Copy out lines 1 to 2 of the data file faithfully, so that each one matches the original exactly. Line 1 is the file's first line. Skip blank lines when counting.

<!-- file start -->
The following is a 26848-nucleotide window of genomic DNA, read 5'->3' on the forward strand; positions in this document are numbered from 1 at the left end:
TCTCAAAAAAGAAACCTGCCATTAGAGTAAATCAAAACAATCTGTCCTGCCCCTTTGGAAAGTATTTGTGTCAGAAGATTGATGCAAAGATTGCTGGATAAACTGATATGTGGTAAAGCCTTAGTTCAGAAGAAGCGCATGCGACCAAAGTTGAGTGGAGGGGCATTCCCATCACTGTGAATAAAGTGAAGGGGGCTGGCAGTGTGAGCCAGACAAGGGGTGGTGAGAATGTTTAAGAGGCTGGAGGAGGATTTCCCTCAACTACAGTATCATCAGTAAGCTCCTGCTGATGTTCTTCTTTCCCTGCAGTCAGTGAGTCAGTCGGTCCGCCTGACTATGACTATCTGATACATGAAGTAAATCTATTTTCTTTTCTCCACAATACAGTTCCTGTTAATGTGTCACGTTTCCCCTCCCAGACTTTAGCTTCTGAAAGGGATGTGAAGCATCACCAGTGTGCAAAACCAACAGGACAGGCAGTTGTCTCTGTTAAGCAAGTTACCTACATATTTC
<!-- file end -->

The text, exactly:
The following is a 26848-nucleotide window of genomic DNA, read 5'->3' on the forward strand; positions in this document are numbered from 1 at the left end:
TCTCAAAAAAGAAACCTGCCATTAGAGTAAATCAAAACAATCTGTCCTGCCCCTTTGGAAAGTATTTGTGTCAGAAGATTGATGCAAAGATTGCTGGATAAACTGATATGTGGTAAAGCCTTAGTTCAGAAGAAGCGCATGCGACCAAAGTTGAGTGGAGGGGCATTCCCATCACTGTGAATAAAGTGAAGGGGGCTGGCAGTGTGAGCCAGACAAGGGGTGGTGAGAATGTTTAAGAGGCTGGAGGAGGATTTCCCTCAACTACAGTATCATCAGTAAGCTCCTGCTGATGTTCTTCTTTCCCTGCAGTCAGTGAGTCAGTCGGTCCGCCTGACTATGACTATCTGATACATGAAGTAAATCTATTTTCTTTTCTCCACAATACAGTTCCTGTTAATGTGTCACGTTTCCCCTCCCAGACTTTAGCTTCTGAAAGGGATGTGAAGCATCACCAGTGTGCAAAACCAACAGGACAGGCAGTTGTCTCTGTTAAGCAAGTTACCTACATATTTC